Also like Wayneb said join the patrons when you can if money was not an isue for me I would have long ago. A big tip I can tell you is to join a local club. Either a brew club, vinting club, and on ocasion there are even mazing clubs. Mazing clubs = mead making clubs. The big thing about all natuaral mazing is that there is only one portion of mead making that can not be recreated by all natural methods. From nutriients, starelization, to stoping fermentation can all be done all natuarl. The only thing that cant is post primary sterilization. This is why I personally pasturize my mead! Even alot of all natural mead makers use the no boil method but I feel defrentaly. You can boil your mead post fermentation but you will loose alchool. Finally good luck & may your make many great meads & welcome to got mead.
:happy10:

wayneb
12-04-2007, 12:13 PM
Hey, teljkon, the moderator isn't the only one who considers the boiling water in a sealed carboy to be a dangerous idea. Even when you pre-heat the glass, adding boiling water to a closed bottle filled with room temperature air, like the carboy, will raise the air pressure in that bottle, possibly exceeding the burst strength of the glass. Don't rely on a stopper to blow to release that pressure -- if you've jammed the stopper in real well, there are no guarantees that'll happen. The result - glass shards flying everywhere, and your hands & fingers sliced to ribbons.

Not my idea of a good time.

That said, I wholeheartedly agree with your suggestion for anyone new to the hobby to join a club. You'll learn a lot about technique, far quicker than you will if you go it alone, and you'll meet a bunch of guys with the same general interest. Hard to beat that!

Oskaar
12-04-2007, 01:15 PM
Oskaar <---- Not an engineer . . . But I play one on TV!

Teljkon, if you have a beef with me PM me and we'll work through it.

Oskaar

Angus
12-04-2007, 03:05 PM
I'll step in here by saying that I am an engineer. Pouring boiling water into any glass is just not a good idea. Glass has low thermal conductivity and high thermal expansion coefficients, which means that it can shatter easily when stressed by thermal shock. Something that large breaking apart in your hands will create shards that are very dangerous, if not deadly if they penetrate the arm or neck. Also, heated water increases the internal pressure of a closed vessel extremely rapidly when the water is aggitated. This could lead to an explosive situation with the aforementioned shards becoming projectiles!!!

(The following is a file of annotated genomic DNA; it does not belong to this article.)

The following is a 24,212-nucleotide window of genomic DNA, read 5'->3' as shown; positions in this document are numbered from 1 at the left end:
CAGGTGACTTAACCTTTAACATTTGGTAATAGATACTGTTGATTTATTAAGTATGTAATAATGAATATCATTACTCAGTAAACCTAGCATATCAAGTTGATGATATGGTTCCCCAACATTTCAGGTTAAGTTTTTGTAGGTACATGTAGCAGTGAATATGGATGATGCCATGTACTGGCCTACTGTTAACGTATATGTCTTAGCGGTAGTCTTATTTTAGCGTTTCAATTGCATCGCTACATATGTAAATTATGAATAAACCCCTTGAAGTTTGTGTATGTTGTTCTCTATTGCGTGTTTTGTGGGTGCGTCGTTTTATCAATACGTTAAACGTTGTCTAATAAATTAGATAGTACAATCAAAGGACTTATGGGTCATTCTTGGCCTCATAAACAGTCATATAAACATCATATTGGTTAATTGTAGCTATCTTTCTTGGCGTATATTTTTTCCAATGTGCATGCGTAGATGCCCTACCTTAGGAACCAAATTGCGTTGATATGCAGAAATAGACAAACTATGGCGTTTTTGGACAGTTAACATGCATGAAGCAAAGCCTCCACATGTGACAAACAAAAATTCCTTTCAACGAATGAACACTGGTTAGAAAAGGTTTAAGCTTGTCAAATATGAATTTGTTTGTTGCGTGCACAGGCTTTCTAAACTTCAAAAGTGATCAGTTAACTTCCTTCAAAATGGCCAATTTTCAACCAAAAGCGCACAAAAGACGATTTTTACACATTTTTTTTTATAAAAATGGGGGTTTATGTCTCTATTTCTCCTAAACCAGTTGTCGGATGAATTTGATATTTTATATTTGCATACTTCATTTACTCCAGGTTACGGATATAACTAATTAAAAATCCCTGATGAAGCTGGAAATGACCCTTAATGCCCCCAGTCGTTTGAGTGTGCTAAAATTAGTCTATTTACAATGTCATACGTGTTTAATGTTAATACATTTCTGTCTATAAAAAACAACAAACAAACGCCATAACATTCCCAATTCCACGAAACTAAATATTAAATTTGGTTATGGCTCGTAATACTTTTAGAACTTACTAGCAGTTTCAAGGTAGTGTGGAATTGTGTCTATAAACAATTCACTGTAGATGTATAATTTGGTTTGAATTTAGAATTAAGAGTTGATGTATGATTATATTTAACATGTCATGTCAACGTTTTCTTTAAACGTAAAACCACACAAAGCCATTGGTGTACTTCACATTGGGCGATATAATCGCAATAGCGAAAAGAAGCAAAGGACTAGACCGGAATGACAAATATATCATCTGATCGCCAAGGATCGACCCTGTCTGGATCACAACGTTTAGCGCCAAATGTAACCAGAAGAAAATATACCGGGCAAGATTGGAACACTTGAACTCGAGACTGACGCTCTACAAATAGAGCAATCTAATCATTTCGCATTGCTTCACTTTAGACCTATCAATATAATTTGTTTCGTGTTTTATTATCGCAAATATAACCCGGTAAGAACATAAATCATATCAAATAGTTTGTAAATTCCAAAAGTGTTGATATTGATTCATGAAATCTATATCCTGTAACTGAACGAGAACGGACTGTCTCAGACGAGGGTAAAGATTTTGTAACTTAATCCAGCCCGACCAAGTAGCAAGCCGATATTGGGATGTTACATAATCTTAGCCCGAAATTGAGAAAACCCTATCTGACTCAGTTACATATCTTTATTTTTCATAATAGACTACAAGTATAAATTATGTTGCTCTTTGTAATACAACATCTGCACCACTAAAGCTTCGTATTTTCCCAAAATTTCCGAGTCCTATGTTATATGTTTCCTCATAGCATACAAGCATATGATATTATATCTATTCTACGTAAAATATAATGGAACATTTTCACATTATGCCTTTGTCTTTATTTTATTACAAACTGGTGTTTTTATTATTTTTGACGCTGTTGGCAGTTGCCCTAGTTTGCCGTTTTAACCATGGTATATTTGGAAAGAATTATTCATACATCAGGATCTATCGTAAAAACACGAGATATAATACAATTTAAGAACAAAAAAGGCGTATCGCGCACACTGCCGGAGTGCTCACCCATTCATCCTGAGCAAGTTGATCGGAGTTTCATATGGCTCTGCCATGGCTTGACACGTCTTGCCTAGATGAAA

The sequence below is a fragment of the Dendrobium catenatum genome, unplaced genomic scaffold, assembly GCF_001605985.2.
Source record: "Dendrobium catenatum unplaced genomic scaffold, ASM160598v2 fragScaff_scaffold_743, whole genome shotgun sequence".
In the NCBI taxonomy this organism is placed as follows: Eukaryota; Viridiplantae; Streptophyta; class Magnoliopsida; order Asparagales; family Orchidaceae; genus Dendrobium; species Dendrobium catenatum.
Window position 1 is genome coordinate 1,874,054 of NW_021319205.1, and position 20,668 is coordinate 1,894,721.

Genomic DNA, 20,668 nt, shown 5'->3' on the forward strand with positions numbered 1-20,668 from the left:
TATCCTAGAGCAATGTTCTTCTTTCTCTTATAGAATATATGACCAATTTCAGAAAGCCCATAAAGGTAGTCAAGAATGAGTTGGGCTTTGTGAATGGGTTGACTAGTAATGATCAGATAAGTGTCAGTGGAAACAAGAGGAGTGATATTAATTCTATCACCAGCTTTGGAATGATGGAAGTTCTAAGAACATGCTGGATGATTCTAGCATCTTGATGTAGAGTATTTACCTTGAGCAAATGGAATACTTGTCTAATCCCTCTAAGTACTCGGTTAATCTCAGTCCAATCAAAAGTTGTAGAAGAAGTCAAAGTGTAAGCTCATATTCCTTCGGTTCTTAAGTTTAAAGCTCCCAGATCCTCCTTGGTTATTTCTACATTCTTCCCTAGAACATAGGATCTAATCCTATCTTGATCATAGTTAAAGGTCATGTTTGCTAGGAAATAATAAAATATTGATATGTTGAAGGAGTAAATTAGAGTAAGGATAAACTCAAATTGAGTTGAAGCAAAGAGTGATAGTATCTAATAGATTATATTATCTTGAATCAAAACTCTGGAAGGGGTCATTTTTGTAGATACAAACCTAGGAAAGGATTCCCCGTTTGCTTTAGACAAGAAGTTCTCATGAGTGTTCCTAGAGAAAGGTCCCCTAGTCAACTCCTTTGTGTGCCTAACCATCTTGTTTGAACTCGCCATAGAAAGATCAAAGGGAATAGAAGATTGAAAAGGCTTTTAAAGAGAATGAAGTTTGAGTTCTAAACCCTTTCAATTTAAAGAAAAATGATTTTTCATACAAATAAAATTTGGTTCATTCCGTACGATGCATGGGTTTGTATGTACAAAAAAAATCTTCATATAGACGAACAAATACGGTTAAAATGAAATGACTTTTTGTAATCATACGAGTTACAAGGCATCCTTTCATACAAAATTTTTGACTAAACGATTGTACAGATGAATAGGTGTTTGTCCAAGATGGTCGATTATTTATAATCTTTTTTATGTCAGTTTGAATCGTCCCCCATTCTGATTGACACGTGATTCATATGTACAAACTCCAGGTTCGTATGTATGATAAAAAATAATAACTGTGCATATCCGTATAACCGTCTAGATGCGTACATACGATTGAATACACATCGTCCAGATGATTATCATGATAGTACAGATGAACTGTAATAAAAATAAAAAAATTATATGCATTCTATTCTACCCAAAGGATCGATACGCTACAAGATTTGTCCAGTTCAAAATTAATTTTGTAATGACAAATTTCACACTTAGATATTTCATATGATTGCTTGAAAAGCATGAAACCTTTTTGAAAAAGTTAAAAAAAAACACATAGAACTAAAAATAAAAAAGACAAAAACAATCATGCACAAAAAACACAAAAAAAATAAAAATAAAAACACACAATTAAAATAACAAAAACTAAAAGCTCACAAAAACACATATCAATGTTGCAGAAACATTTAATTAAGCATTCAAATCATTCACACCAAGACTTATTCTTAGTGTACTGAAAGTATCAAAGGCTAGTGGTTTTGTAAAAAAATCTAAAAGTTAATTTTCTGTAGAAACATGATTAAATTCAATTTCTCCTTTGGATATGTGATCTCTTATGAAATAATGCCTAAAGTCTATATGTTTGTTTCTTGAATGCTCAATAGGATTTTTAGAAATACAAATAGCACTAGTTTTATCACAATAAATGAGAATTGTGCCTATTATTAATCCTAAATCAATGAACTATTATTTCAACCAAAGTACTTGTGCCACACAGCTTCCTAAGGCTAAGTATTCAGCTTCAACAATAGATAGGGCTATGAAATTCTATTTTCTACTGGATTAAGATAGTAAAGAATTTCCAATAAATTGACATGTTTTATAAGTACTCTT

If the bung itself does pop out before the carboy shatters, it may very well injure you or another person. An eye injury is not fun. Trust me on this! If the bung misses anything, the potential for scolding water to exit and burn you is fairly high. Why risk it!

Therefore, my advice is to refrain from pouring boiling water into an empty carboy, unless there is sufficient cold water already in the carboy to cool the hot water to below the level where thermal shock may occur. Also, do not seal it with anything.

Is it really worth risking injury or the loss of a carboy when there are already some tried and true methods out there. A carboy brush, some hot water and some elbow grease does an excellent job and is very safe.

Angus

webmaster
12-04-2007, 03:15 PM
OK, I haven't stepped in until now, because I've been overwhelmed with Meadfest and IMA stuff. However, this is what I have to say on this subject:

Gotmead.com is the biggest venue for learning about mead in the world. Because of that, I take a very hard line in making sure that we don't promote any practices that may be unsafe. I couldn't live with myself if a technique learned here got someone hurt or killed. To that effect, Oskaar is promoting my wishes. Oh, and he is most emphatically *not* an engineer. He's a computer geek, like me. And by the way, I'm *married* to an engineer, so watch it, LOL.

So, that being said, if you wish to use techniques that may be unsafe, knock yourself out. If we, as we have here, publish a disclaimer that Gotmead feels this is an unsafe practice, then that is us attempting to ensure the safety of all who read here. If you wish to continue using said practice, feel free. Since we have documented instances in this case of this happening, I will not continue to allow this to be promoted as safe.

If you wish to knock me, my site, or my moderators, please email me or PM me privately. Friendly disagreement is, as always, welcome. Derogatory remarks about members or moderators ARE NOT. This open forum is not the place. Remember, Gotmead is privately owned and operated. I make and enforce the rules. Take up issues with me, please.

akueck
12-04-2007, 04:12 PM
I'd like to chime in as well (as a materials engineer studying ceramics) that thermal shocking glass is a really bad idea. You might get away with it a few times (or many), but fracture of things like glass is statistical (i.e. random, based on flaw size distributions), unlike the fracture of metals which is more predictable. When the glass goes, and it will eventually, it will explode suddenly and without warning. To make things worse, each time you perform a thermal cycle on the carboy, you will be growing some existing cracks in the glass (they're there, trust me, even if you can't see them). Hot water actually attacks glasses, making crack-growing easy to do. This is all fine and dandy until one crack gets big enough to run through the thickness upon the next thermal cycle. It only takes one crack to set the whole thing off. Critical cracks in glasses are usually 10s to 100s of microns long. Useful fact: the naked eye can resolve about 250 microns. This means you won't see the crack that blows up your carboy.

StarSan and Iodophor are perfectly good alternatives. Go with one of these.

teljkon
12-04-2007, 05:33 PM
This post has been moderated by Oskaar See my comments in RED.